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Java Testing and Design : From Unit Testing to Automated Web Tests
by Frank Cohen
Publisher: Prentice Hall PTR
List Price: $49.99
Price: $43.78
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Edition: Paperback
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Product Details
  • Paperback: 544 pages
  • Publisher: Prentice Hall PTR; edition (Mar 16, 2023)
  • ISBN: 0131421891
  • Average Customer Review: 4.0 Based on 7 reviews.
  • Sales Rank: 397071

Customer Reviews

2 of 2 people found the following review helpful:

5Highly recommended for advanced developers and IT managers, Nov 10, 2022
It is really rare book with amazing combination of theoretical insight and practical experience. No doubts that his entire recommendations author found not in books, but as result of numerous successful projects he participated in. Author teaches not only how to use one particular product, doesn't follow some primer book example, but shares with reader his insight. Careful reader may save a lot of money and time, by avoiding buying of expensive products with limited feature, but rather starting creation of efficient and robust testing scripts on basis of fruits given by open source community.

6 of 6 people found the following review helpful:

5Lot of controvery here, this is an awesome book!, Jul 15, 2023
Boy! For a book on testing for geeks the reader reviews show there's some controvery here.

Ok, so here is what I loved about this book: It shows the geeks a way to deliver SOA (meaning J2EE apps, .NET apps, Web sites, Web Services, Web applications, and anything else that uses a network) that runs 24x7 and won't fall over when a lot of users show up all at once.

The book's central argument is that businesses operating SOA need to have the cooperation of coders, QA, and network managers to really be successful.

So do I recommend this book to a hard core J2EE engineer? Yes, because the QA geek that tests the J2EE engineer's code doesn't code in Java. They need something just as powerful but not as complex as Java. The book gives us a dozen reasons why the Jython scripting language is an ideal medium between the J2EE engineer and the QA geek. For example, the unit tests the J2EE engineer writes can be reused as scalability and load tests by QA. The same goes for network managers who use the unit tests as service monitors. All that has been missing is a common framework coders and QA can use! Very cool stuff.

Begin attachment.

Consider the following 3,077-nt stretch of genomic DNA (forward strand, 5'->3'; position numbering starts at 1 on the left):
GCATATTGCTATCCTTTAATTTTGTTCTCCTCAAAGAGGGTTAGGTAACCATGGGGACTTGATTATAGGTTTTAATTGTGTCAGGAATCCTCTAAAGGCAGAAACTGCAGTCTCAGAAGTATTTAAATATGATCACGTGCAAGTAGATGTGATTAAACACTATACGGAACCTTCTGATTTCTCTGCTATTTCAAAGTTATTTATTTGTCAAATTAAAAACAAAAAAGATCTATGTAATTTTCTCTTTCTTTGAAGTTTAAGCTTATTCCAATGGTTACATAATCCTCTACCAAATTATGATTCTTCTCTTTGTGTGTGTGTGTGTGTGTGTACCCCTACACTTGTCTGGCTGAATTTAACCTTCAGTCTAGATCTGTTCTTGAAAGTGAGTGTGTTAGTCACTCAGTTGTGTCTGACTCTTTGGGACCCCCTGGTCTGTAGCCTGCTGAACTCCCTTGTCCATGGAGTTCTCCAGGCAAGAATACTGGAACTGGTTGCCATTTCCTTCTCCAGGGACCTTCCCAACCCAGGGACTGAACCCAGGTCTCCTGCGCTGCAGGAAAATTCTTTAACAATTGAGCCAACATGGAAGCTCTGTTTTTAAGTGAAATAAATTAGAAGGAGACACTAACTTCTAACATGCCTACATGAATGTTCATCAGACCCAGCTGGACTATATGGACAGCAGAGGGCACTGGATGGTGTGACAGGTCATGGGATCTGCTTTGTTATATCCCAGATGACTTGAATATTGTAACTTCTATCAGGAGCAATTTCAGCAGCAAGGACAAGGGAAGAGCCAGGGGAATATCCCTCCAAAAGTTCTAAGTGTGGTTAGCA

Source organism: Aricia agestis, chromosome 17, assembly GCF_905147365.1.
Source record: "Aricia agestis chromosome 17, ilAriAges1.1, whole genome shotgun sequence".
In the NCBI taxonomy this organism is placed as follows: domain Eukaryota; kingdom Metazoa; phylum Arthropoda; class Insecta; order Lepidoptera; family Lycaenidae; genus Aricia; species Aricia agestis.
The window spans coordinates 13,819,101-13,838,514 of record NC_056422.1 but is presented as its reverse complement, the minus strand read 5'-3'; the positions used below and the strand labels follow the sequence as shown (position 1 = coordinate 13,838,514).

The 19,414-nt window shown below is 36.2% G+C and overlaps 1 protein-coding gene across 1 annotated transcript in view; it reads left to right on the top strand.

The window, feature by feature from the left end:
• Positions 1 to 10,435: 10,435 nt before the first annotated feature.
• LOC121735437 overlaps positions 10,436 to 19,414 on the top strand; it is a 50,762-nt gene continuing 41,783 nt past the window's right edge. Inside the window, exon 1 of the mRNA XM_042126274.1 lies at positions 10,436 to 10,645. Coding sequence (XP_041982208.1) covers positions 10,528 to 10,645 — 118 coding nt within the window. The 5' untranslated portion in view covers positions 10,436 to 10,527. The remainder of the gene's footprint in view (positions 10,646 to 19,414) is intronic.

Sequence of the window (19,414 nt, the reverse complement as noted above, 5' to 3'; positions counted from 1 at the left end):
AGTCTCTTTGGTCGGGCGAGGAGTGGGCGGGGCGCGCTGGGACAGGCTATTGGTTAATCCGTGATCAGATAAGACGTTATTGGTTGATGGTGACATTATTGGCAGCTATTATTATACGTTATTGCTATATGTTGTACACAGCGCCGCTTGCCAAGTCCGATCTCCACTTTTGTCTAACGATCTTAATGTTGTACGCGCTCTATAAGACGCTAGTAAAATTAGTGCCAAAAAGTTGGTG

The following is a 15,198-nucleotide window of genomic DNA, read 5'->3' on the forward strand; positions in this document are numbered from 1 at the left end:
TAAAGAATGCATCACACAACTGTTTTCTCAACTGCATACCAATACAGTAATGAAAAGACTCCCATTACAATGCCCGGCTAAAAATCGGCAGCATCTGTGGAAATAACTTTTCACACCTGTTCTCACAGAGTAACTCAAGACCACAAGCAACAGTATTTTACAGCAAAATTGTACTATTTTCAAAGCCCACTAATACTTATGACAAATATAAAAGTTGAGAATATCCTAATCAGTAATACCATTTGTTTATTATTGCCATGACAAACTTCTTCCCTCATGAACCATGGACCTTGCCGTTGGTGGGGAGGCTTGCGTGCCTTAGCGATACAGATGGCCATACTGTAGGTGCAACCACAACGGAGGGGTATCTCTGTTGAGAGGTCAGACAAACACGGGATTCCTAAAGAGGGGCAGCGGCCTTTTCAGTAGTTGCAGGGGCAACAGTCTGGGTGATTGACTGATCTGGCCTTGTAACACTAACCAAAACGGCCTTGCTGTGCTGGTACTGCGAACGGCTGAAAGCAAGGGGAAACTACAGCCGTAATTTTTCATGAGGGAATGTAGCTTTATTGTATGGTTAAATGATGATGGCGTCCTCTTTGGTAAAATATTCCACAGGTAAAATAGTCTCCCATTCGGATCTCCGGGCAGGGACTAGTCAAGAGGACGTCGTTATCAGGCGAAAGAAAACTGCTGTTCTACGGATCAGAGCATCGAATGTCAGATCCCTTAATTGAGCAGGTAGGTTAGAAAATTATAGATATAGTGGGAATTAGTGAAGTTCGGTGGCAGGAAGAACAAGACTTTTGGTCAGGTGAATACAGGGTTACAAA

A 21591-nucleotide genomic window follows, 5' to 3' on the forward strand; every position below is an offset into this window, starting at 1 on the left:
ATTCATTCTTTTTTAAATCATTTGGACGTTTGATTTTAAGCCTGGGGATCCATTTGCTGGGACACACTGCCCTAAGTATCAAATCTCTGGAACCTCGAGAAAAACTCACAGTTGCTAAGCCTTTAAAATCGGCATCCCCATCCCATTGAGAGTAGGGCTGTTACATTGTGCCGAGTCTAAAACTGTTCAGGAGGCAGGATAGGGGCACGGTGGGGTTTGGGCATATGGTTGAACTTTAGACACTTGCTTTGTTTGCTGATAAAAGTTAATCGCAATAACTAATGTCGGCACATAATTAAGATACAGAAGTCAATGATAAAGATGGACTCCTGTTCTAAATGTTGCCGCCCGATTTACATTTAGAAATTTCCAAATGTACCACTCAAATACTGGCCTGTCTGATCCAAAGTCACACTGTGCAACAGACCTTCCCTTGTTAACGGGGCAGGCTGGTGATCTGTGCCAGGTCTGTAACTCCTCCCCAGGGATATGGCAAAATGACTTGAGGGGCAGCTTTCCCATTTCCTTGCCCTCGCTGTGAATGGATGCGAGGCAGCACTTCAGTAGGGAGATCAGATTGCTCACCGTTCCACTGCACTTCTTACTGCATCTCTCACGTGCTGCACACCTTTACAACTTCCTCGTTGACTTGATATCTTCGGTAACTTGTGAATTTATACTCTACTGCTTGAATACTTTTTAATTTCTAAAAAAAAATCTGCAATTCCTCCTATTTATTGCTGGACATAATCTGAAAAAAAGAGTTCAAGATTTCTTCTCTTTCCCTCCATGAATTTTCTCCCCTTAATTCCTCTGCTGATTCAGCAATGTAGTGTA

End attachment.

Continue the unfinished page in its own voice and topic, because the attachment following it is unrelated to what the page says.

Why else did I like this book... Because after reading the book my boss finally understands why testing is important for the services we are deploying. He uses this book to explain to his bosses how we should be going about testing our services: The book says everything should be tested against the user's goals and it shows how to do it. That's awesome!

I very much liked that all of the example scenarios presented in the book come with real, live, working test code. And if I'm not happy with using TestMaker (which is free! duh!) I can take the examples to any of the other test utilities out there.

Java Testing and Design is an awesome book.

9 of 10 people found the following review helpful:

3Some good information, but..., Jul 2, 2023
I recently received a review copy of Java Testing And Design - From Unit Testing To Automated Web Tests by Frank Cohen (Prentice Hall). While there is some good information to be gleaned from the book, there were a few things that got in the way.

The chapter layout: The Forces at Work Affecting Your Web-Enabled Software; When Application Performance Becomes A Problem; Modeling Tests; Java Development and Test Automation Tools; Bridging from Methodology to Design; Design and Test in HTTP/HTML Environments; Tuning SOAP and XML Web Services; State, Design, and Testing; Integrating with .NET Web Services; Building and Testing Intranets and Secure Environments; A Web Application Framework from Construction to Test; Turning Test Agent Results into Actionable Knowledge; Concurrency and Scalability in a High-Volume Datacenter; Making the Right Choices for SOAP Scalability; Multiprotocol Testing in an Email Environment; Index

When I first requested the book, I was thinking it would help me to understand how to adequately test my Java programs using software like JUnit and such. Throw in some methodology and best practices, and I was ready to go. To be fair, the author does cover the topics of testing quite throughly, and especially testing of web-based HTTP applications. If you're not looking for software how-to or detailed discussion of many different products, then you'll benefit from the book.

Where I had problems is that most of the technical parts of the book involve showing the reader how to use an open source package that he wrote called TestMaker by PushToTest. There is, in my view, too much "using the software that we wrote" material. All the code uses JavaDoc comments that show the particular PushToTest developer who wrote the code. Before too long, I felt as if I was in a 500 page infomercial for TestMaker. The software might well be excellent, but I felt somewhat lead astray in that I felt as if I was being pushed towards TestMaker rather than towards a variety of tools that one could use. I would have felt better about the whole thing had the title been "Java Testing And Design Using TestMaker".